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Definition of qapf diagram

Within the QAPFM classification scheme proposed by the IUGS, rocks with less than 90 vol-% mafic minerals are classified by their content (in volume-%) of:
Q Quartz
A Alkali-Feldspars
P Plagioclase Feldspars
F Foids (abbreviation for Feldspathoids)

The composition of the rocks are plotted into a diamond-shaped coordinate system, the QAPF diagram, also known as Streckeisen diagram (named after the author of the original article). It is made of two ternary diagrams with the corners Q, A, P and F, A, P, adjoined to each other along their A-P edge. The corners represent cases in which only one felsic component is present, effectively 100% of either quartz, alkali-feldspar, plagioclase or foid.

Because foids and quartz are mutually exclusive in an igneous rock, the QAPF classification is always based on a maximum of 3 components, either QAP or APF, and the compositions of the rocks are plotted in either the upper or lower triangle.

The QAPF diagram is divided into 15 basic fields that define ranges of mineral compositions for the different classes of rocks.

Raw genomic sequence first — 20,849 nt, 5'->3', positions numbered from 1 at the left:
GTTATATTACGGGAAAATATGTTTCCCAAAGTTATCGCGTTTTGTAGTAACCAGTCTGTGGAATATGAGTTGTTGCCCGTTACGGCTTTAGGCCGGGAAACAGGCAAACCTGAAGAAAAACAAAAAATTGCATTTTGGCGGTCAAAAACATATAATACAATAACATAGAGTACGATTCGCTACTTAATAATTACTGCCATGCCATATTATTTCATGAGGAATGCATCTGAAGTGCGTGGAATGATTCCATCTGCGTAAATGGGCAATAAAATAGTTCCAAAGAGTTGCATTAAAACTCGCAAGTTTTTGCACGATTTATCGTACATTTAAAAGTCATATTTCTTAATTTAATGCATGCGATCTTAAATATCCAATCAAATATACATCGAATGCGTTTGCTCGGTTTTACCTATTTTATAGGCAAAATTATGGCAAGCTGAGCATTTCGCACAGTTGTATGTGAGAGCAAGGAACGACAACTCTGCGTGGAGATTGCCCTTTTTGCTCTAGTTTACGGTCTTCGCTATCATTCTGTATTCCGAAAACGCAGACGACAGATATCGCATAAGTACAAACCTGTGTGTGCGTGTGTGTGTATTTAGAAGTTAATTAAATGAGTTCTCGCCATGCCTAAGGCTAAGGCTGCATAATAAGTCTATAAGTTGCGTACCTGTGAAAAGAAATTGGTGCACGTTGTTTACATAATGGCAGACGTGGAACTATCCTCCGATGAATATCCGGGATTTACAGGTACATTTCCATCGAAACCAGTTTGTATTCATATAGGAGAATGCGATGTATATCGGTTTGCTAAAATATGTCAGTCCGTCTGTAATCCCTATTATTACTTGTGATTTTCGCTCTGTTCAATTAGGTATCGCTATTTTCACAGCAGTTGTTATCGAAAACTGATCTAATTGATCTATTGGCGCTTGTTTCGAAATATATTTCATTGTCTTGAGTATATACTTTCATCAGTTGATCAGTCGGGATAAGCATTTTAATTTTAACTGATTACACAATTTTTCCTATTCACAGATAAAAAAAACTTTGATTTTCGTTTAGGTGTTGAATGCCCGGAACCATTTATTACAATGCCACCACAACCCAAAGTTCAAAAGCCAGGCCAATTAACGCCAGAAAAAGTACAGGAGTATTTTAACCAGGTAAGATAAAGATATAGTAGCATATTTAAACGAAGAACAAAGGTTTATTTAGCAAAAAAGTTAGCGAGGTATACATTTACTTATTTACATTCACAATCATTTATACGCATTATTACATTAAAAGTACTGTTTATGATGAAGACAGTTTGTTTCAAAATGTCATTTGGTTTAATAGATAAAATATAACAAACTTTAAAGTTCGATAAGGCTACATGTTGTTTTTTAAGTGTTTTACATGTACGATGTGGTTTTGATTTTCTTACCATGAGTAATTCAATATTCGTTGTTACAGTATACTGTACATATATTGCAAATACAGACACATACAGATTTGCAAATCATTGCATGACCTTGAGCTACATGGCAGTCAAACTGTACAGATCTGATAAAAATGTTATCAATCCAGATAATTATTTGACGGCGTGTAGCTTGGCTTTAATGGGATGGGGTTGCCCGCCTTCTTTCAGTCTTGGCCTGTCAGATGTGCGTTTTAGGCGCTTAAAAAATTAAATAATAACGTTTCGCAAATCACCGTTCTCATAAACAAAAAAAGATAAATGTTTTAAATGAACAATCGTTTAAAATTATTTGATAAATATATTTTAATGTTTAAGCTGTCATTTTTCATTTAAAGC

There are 2 QAPF diagrams, one for coarse grained (plutonic) or intrusive igneous rocks, one for fine grained (volcanic) or extrusive igneous rocks. They mostly have similar field divisions, so most volcanic rocks have a corresponding plutonic rock of equivalent mineralogy (for example, rhyolite and granite). Some of the fields are assigned to 2 or 3 rock types, which are further distinguished by their mafic mineral content or plagioclase type (calcic or sodic).

The official field numbers and rock definitions can be found in the description of the figures below, or see Coarse-grained ("plutonic") crystalline igneous rock or Fine-grained ("volcanic") normal crystalline igneous rock .

See also tas classification as an alternative classification scheme for fine grained igneous rocks.

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